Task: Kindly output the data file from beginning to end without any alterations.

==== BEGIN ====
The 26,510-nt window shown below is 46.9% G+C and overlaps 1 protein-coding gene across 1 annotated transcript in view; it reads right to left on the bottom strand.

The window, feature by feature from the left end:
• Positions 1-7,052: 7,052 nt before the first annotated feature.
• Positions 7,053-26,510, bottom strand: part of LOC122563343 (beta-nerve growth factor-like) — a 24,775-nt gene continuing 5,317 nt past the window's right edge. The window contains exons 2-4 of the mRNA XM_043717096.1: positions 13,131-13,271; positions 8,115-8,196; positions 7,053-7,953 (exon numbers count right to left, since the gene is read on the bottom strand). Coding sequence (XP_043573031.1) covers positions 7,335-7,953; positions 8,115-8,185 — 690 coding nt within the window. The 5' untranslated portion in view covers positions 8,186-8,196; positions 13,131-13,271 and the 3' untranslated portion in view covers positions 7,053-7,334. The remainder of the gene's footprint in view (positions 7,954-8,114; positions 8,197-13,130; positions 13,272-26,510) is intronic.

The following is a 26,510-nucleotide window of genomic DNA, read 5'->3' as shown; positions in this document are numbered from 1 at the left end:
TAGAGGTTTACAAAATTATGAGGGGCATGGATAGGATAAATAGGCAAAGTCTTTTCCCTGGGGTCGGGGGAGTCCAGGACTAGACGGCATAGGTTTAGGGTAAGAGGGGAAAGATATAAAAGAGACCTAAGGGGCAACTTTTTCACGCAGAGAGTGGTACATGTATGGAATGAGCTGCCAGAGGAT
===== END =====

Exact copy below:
The 26,510-nt window shown below is 46.9% G+C and overlaps 1 protein-coding gene across 1 annotated transcript in view; it reads right to left on the bottom strand.

The window, feature by feature from the left end:
• Positions 1-7,052: 7,052 nt before the first annotated feature.
• Positions 7,053-26,510, bottom strand: part of LOC122563343 (beta-nerve growth factor-like) — a 24,775-nt gene continuing 5,317 nt past the window's right edge. The window contains exons 2-4 of the mRNA XM_043717096.1: positions 13,131-13,271; positions 8,115-8,196; positions 7,053-7,953 (exon numbers count right to left, since the gene is read on the bottom strand). Coding sequence (XP_043573031.1) covers positions 7,335-7,953; positions 8,115-8,185 — 690 coding nt within the window. The 5' untranslated portion in view covers positions 8,186-8,196; positions 13,131-13,271 and the 3' untranslated portion in view covers positions 7,053-7,334. The remainder of the gene's footprint in view (positions 7,954-8,114; positions 8,197-13,130; positions 13,272-26,510) is intronic.

The following is a 26,510-nucleotide window of genomic DNA, read 5'->3' as shown; positions in this document are numbered from 1 at the left end:
TAGAGGTTTACAAAATTATGAGGGGCATGGATAGGATAAATAGGCAAAGTCTTTTCCCTGGGGTCGGGGGAGTCCAGGACTAGACGGCATAGGTTTAGGGTAAGAGGGGAAAGATATAAAAGAGACCTAAGGGGCAACTTTTTCACGCAGAGAGTGGTACATGTATGGAATGAGCTGCCAGAGGAT